The issue of ethnic diversity in the music curriculum gained publicity in the Stormzy vs Mozart debate which raged on social media. Unfortunately, I found most of the discussions to be somewhat reductive on a number of fronts. Firstly, Stormzy is not representative of all non-Western Classical music (and nor is Mozart fully representative of the richness of classical music). I often read the debates whilst contemplating what any of this meant to the Muslim Pakistani/Bangladeshi community I serve. I was also a baffled onlooker throughout all the binary debates on Twitter – “knowledge vs skills” “child vs teacher led” “exploration/discovery learning vs direct instruction” – I’ve always tried to have my cake and eat it by including all of these in my pedagogy. I was equally baffled by people at either end of the debate who were advocating for NO classical music or ONLY classical music to be included in the curriculum. Like food, I think we need a balanced and varied diet. When I pointed out that I would be appalled by a school only offering classical music, a leading music education academic responded with this comment:
I was blown away by this statement. It’s a big insult to the majority of musicians from around the world who are “non-classical” musicians, but sadly typical of the elitism of many in the classical music world. You may not like Miles Davis, but to call him a “cheeseburger” is an insult to the majority of musicians from around the world. However, thankfully, I don’t think such attitudes are prevalent amongst music educators.
Conversely, a curriculum which would deny opportunities in classical music to children is equally problematic. I know of schools which teach Nasheeds to Muslim children but give them no opportunity to learn about the great classical composers.
As outlined previously, primary music education is dominated by white people (look at the ethnic/social diversity of the DfE’s Model Music Curriculum panel which I was a part of as a prime example of this). However, that is not to say that most music teachers are somehow racist, insensitive or disinterested in cultural diversity. Quite the opposite is true. Thankfully, we rarely see pieces like this, which were common in my youth, being part of the curriculum:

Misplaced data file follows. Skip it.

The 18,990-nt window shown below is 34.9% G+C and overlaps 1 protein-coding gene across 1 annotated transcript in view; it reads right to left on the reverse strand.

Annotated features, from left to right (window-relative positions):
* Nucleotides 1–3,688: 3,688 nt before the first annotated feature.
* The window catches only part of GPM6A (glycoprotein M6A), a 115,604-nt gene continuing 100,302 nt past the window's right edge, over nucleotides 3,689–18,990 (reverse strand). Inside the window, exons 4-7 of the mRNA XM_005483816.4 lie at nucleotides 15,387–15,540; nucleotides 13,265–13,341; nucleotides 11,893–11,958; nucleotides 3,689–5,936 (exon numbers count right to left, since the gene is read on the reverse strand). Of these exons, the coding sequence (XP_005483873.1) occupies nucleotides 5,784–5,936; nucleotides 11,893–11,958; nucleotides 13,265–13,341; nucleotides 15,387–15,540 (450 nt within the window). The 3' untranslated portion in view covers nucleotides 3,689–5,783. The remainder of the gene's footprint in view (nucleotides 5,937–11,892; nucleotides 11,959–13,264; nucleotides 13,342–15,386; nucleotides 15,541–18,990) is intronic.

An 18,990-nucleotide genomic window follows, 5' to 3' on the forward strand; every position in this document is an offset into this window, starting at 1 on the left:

n fact, we see the sheet music market now making real efforts to be diverse – a quick Google of “multicultural songs” bring 11,000,000 results. However, I would argue that a “diverse” and “multicultural” curriculum does not go far enough. If the classical/traditional British folk music is enhanced with songs from Ghana and South America, what relevance does that have to British Pakistani children? Including a song from Mali in your curriculum is all fine and well, but if the African child in your class is from Kenya, will it speak to their cultural roots?
The first school I worked in (many moons ago) had a large intake of British Pakistani children, and were given a rich diet of music including Bollywood and Bhangra. Whilst both genres are hugely popular in Pakistan, a minority of British Muslims see music as being “haram”. At Feversham, we have found that such families are more than happy to attend Nasheed concerts at school – they either see this genre as being a halal form of music, or don’t consider it to be “Music” as such, in the same way that the call to prayer is not considered to be “singing”.
In his talk on “Decolonising the Music” Curriculum, Nate Holder looks at the AQA GCSE syllabus. At the top of the repertoire list are classical orchestral works by Beethoven, Haydn and Mozart. These composers are given a specific name, and a specific ensemble – there is nuance, recognising that a piece written for a string quartet is a different subgenre to a symphonic piece. Further down the list we have “Fusion music incorporating African and/or Caribbean music”. Not only is African and Caribbean music conflated, but “we know that the Caribbean consists of 13 different countries and territories, each island with its own unique way of expressing itself through music. When we think of Africa being comprised of 54 different countries, each country with many different peoples and tribes, to call something’ African music” is kind of strange.” We see “African Drumming” groups in UK education all the time. How often do we see someone running a “European String Group”? We don’t do that because we are very specific. Also, when we explore the choices of “World Music” in our syllabi, the popular genres, from Indonesian Gamelan to Gambian drumming are the products of former colonies.
OFSTED and the DfE often speak of “Cultural Capital” as something we as teachers must provide for children. This is fraught with issues which could have a negative impact on society. The term “Cultural Capital” was coined by Bourdieu, who argued that the primary function of education is to sustain the culture and privilege of the dominant groups in society. This is similar to Althusser’s view that schools act as “ideological state apparati” – embedding dominant ideologies in the minds of children. Given that Bordieu saw cultural capital as being rooted in the arts, it is perhaps surprising that the arts are not seen as a core element of education, despite great thinkers from Plato and Aristotle to Biesta arguing the case.